My honourable friend the Minister of State for Transport (Stephen Ladyman) has made the following Ministerial Statement.
I am today announcing 14 major new measures to ensure that the release of data from the UK vehicle registers is undertaken in a way that:
protects vehicle keepers from misuse of their information;
ensures that those who have reasonable cause can get the data they need;
balances the right to privacy of individuals whose data are held on the register with the need of others to gain proper redress;
is cost-effective, in that the costs to all are proportionate to the benefits that the scheme delivers; and
is right in principle and works in practice.
This follows the review that I announced in December last year and the public consultation launched in February this year. I will give a full update on progress in delivering these new measures in the autumn. I will continue to scrutinise closely the way in which the scheme operates and how it is used. Should further action be merited, I will ensure that it is taken quickly.
The new measures are as follows.
New requirements for evidence of “reasonable cause”
New detailed guidance on what is likely to constitute “reasonable cause”.
Clarity that behaviour in using data will be considered in judging whether a particular applicant's assertions as to the “reasonable cause” for his application are to be believed, and in deciding whether approved conditional access is granted or maintained.
For all applications where “reasonable cause” relates to a vehicle left on land without permission or in breach of terms and conditions, evidence is required that the applicant is the landowner or has the permission of the landowner to pursue the vehicle keeper.
For all applications where “reasonable cause” relates to the pursuit of a penalty charge, evidence is required that a penalty scheme was indeed in place on that piece of land (eg that there was signage).
New requirements for “approved conditional access”
Those bodies and companies seeking approved conditional access that do not have an appropriate regulatory body are required to be current members of an “accredited” trade association. Part of the process for “accrediting” trade associations will include ensuring that there is a clear and enforced code of conduct (for example, relating to conduct, parking charge signage, charge levels, appeals procedure, approval of ticket wording, and appropriate pursuit of penalties, eg approach by letter only and county court action only to permit a house call).
Organisations that do not comply with the terms of the accredited trade association will be expelled and without valid membership of another accredited trade association will lose their approved conditional access. Trade associations that do not police the conditions of membership adequately will lose their accreditation.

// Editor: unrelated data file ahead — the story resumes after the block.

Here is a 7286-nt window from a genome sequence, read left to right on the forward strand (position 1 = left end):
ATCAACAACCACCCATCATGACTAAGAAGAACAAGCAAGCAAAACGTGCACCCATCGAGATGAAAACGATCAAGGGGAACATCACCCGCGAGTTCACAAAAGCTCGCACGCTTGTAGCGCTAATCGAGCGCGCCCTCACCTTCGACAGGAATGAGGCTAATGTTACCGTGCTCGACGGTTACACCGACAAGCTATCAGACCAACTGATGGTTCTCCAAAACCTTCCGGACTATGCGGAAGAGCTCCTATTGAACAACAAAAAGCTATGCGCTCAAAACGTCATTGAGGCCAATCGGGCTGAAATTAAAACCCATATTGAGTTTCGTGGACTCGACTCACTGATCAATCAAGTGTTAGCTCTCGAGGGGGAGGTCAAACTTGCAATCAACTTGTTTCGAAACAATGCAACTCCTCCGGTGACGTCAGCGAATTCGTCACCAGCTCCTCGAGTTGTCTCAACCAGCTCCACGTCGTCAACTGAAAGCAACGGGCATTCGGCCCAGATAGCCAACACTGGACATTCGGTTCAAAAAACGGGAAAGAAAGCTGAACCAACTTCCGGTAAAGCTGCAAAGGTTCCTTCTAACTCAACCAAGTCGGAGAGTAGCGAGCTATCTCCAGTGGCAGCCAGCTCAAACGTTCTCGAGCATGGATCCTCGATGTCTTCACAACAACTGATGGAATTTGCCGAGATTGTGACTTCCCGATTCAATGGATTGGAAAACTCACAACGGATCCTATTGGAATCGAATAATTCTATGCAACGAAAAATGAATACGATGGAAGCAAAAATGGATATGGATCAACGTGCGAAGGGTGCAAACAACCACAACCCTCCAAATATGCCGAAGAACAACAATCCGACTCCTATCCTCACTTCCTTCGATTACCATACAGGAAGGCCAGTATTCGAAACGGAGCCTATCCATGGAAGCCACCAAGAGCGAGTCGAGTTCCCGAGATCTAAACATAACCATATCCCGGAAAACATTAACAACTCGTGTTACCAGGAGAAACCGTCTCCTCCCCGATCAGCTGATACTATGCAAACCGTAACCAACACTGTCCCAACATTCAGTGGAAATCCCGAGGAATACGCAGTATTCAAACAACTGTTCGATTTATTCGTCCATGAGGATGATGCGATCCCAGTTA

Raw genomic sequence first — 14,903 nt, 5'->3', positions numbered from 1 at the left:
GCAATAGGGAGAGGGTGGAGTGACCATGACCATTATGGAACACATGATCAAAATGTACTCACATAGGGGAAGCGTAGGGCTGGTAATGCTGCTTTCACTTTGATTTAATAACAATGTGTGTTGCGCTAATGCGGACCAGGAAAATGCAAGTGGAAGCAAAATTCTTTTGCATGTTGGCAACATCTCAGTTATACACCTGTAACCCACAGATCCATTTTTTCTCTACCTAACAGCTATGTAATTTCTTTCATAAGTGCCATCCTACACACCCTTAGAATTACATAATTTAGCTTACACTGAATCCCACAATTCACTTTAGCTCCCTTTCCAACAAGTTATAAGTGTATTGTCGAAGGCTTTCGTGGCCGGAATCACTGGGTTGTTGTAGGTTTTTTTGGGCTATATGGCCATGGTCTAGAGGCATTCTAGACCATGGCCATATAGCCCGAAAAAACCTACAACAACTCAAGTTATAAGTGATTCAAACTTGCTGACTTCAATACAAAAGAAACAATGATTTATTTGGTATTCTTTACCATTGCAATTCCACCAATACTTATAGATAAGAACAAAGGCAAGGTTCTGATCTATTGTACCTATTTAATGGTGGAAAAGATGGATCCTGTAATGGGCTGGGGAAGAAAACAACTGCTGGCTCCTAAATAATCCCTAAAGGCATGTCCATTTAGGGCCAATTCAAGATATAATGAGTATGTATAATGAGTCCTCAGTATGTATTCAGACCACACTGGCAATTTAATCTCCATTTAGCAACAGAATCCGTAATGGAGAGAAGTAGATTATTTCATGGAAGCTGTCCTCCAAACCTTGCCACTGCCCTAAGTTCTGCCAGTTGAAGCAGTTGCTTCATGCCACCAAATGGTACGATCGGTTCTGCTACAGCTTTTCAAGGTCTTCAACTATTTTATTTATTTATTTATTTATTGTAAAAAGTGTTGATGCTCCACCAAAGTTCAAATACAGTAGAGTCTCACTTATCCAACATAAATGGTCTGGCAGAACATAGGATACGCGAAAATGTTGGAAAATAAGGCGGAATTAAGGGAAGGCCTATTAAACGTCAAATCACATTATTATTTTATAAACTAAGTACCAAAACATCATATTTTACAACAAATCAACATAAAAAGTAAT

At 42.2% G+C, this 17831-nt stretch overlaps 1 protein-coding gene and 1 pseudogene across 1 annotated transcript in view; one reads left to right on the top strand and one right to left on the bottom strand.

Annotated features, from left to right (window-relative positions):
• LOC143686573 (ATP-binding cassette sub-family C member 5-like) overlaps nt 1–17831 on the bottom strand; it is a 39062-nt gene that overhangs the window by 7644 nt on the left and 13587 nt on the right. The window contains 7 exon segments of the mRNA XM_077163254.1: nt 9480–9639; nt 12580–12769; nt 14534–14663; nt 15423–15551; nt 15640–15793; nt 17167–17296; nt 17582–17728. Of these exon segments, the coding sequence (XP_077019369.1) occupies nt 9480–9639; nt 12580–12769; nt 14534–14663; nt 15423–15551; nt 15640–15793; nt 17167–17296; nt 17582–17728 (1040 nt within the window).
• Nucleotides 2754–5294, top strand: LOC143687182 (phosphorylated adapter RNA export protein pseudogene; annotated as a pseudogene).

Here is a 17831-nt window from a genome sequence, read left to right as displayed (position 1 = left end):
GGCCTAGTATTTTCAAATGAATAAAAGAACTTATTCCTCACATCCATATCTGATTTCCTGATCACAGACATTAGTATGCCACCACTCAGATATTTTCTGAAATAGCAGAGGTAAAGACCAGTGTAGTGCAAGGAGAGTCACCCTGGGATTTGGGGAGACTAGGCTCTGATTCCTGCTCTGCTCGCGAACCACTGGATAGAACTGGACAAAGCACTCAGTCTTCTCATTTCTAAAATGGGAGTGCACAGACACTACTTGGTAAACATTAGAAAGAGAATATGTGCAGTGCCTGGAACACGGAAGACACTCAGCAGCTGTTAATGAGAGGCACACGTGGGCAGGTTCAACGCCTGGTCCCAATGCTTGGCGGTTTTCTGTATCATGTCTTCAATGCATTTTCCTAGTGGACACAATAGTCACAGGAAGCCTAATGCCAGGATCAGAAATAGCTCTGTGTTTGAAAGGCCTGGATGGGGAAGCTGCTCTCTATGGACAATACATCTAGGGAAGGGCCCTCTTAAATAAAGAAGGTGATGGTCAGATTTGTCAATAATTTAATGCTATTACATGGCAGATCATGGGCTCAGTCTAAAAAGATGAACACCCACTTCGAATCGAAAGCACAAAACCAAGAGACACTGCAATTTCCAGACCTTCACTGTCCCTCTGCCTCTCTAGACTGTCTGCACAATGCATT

All those seeking approved conditional access will be required to serve a “probationary” period of six months or, if longer, for the period of time that it takes to make 20 requests—during which all requests should be made on a case-by-case basis.
New measures to ensure awareness of the vehicle keeper
That all those who receive data, as evidence of their “reasonable behaviour” and as a condition of “approved conditional access”, include in any correspondence with the keeper a leaflet or statement advising them of:
the “reasonable cause” which formed the basis of the request;
the “complaints” procedure by which a data subject can notify both DVLA and the Information Commissioner if they believe that their data have been used inappropriately; and
the appeals procedure (for the regulatory body) if they feel that, for example, a parking charge notice has been issued incorrectly.
And that this information is also placed on the DVLA website.
That DVLA maintains on its website a list of organisations and companies that have requested data and the reasons for their request.
That a reference to the location on the DVLA website of guidance and advice and all other information relating to the release of vehicle keeper data is included on all DVLA documentation sent to the vehicle keeper, including the annual VED reminder.
New auditing procedures and action to combat misuse or complaints
A rolling three-year programme of audit check, including targeted checks on those where concerns have been raised.
A clear set of procedures where such concerns are raised:
an audit is triggered by complaints of substance representing a disproportionate level of granted requests or any complaint of a serious nature;
if, following implementation of the audit recommendations, a disproportionate level of complaints of substance is received, an organisation with approved conditional access will be required to submit requests on a case-by-case basis; if it is already subject to request on a case-by-case basis, it will be subject to additional scrutiny of each request that it makes; and
if a disproportionate level of further complaints of substance is received and a company is found to be consistently using data inappropriately or a serious complaint of abuse of the system by an applicant is substantiated, then there is a distinct possibility that we will not believe the applicant to have reasonable cause on a future request and, if so, data release would then be declined in that case.
New complaints procedures
A clear procedure by which data subjects can notify DVLA if they feel that their data have been used inappropriately; steps must be taken to draw this to the attention of vehicle keepers by including information in paperwork sent to them and on the DVLA website. This will include information of how they can notify the Information Commissioner of the misuse of their data.
Complaints received will form part of the evaluation of whether an applicant's assertion of “reasonable cause” is valid.